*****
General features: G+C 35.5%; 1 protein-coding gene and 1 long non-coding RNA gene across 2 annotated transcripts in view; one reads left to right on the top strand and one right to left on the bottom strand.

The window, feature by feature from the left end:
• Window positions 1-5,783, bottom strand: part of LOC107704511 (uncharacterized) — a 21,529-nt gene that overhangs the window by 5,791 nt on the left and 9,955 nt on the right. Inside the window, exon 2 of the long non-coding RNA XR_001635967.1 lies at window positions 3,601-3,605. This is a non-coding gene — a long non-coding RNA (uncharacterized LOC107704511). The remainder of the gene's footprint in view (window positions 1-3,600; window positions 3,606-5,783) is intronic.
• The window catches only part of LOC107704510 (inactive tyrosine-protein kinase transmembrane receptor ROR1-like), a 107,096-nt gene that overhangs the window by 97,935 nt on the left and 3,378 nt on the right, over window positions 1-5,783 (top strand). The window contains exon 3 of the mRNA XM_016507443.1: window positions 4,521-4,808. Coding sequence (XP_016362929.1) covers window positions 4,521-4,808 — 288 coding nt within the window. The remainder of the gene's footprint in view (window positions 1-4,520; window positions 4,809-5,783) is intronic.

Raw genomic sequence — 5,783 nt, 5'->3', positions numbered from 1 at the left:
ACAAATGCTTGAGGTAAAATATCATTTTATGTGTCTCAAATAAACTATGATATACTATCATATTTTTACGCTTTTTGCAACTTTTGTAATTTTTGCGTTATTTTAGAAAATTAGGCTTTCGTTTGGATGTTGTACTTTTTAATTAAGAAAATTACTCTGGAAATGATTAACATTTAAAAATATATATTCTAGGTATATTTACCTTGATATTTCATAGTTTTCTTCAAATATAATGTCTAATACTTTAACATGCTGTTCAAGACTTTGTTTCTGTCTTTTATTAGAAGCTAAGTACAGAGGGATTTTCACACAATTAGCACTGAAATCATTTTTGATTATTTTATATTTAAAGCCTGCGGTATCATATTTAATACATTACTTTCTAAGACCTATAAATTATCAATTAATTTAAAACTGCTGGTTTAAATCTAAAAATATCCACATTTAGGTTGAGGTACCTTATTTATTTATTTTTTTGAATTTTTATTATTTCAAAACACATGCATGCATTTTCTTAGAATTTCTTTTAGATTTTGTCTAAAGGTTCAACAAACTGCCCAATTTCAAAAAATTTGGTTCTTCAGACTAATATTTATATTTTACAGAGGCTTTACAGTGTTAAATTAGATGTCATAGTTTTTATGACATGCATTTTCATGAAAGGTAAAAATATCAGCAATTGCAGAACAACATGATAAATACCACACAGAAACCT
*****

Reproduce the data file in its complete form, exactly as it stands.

General features: G+C 35.5%; 1 protein-coding gene and 1 long non-coding RNA gene across 2 annotated transcripts in view; one reads left to right on the top strand and one right to left on the bottom strand.

The window, feature by feature from the left end:
• Window positions 1-5,783, bottom strand: part of LOC107704511 (uncharacterized) — a 21,529-nt gene that overhangs the window by 5,791 nt on the left and 9,955 nt on the right. Inside the window, exon 2 of the long non-coding RNA XR_001635967.1 lies at window positions 3,601-3,605. This is a non-coding gene — a long non-coding RNA (uncharacterized LOC107704511). The remainder of the gene's footprint in view (window positions 1-3,600; window positions 3,606-5,783) is intronic.
• The window catches only part of LOC107704510 (inactive tyrosine-protein kinase transmembrane receptor ROR1-like), a 107,096-nt gene that overhangs the window by 97,935 nt on the left and 3,378 nt on the right, over window positions 1-5,783 (top strand). The window contains exon 3 of the mRNA XM_016507443.1: window positions 4,521-4,808. Coding sequence (XP_016362929.1) covers window positions 4,521-4,808 — 288 coding nt within the window. The remainder of the gene's footprint in view (window positions 1-4,520; window positions 4,809-5,783) is intronic.

Raw genomic sequence — 5,783 nt, 5'->3', positions numbered from 1 at the left:
ACAAATGCTTGAGGTAAAATATCATTTTATGTGTCTCAAATAAACTATGATATACTATCATATTTTTACGCTTTTTGCAACTTTTGTAATTTTTGCGTTATTTTAGAAAATTAGGCTTTCGTTTGGATGTTGTACTTTTTAATTAAGAAAATTACTCTGGAAATGATTAACATTTAAAAATATATATTCTAGGTATATTTACCTTGATATTTCATAGTTTTCTTCAAATATAATGTCTAATACTTTAACATGCTGTTCAAGACTTTGTTTCTGTCTTTTATTAGAAGCTAAGTACAGAGGGATTTTCACACAATTAGCACTGAAATCATTTTTGATTATTTTATATTTAAAGCCTGCGGTATCATATTTAATACATTACTTTCTAAGACCTATAAATTATCAATTAATTTAAAACTGCTGGTTTAAATCTAAAAATATCCACATTTAGGTTGAGGTACCTTATTTATTTATTTTTTTGAATTTTTATTATTTCAAAACACATGCATGCATTTTCTTAGAATTTCTTTTAGATTTTGTCTAAAGGTTCAACAAACTGCCCAATTTCAAAAAATTTGGTTCTTCAGACTAATATTTATATTTTACAGAGGCTTTACAGTGTTAAATTAGATGTCATAGTTTTTATGACATGCATTTTCATGAAAGGTAAAAATATCAGCAATTGCAGAACAACATGATAAATACCACACAGAAACCT